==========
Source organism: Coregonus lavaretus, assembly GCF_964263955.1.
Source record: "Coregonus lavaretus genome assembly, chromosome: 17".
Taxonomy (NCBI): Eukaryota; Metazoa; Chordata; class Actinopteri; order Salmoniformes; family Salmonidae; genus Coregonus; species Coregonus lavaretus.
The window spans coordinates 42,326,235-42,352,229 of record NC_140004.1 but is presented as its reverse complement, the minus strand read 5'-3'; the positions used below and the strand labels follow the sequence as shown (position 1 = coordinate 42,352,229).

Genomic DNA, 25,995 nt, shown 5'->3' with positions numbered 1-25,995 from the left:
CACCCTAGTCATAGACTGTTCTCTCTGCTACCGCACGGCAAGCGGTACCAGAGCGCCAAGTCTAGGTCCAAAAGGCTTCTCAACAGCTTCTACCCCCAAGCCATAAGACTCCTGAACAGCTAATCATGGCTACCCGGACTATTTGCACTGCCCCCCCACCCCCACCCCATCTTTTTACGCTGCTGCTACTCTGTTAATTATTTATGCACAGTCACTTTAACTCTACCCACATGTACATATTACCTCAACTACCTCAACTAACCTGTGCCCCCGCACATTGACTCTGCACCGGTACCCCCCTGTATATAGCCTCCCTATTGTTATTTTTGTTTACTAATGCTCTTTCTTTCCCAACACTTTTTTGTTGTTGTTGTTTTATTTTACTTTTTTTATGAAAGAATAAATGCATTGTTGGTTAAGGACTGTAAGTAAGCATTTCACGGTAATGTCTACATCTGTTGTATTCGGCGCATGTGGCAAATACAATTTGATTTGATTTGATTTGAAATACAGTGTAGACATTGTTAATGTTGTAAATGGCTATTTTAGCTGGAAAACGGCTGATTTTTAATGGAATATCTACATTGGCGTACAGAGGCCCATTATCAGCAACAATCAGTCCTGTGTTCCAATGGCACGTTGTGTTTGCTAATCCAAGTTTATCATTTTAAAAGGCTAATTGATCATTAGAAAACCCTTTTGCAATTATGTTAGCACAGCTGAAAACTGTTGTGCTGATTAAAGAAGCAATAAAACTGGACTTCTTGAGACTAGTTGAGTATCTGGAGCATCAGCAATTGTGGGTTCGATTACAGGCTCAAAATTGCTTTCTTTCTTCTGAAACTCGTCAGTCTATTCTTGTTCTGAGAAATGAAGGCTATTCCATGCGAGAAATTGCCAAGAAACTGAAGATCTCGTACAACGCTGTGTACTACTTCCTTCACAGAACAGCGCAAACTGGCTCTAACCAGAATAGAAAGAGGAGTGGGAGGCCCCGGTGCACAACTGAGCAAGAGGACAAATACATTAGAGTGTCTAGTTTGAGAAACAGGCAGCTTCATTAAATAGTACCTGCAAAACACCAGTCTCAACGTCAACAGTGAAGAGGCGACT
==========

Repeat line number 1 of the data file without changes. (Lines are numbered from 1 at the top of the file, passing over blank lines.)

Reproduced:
Source organism: Coregonus lavaretus, assembly GCF_964263955.1.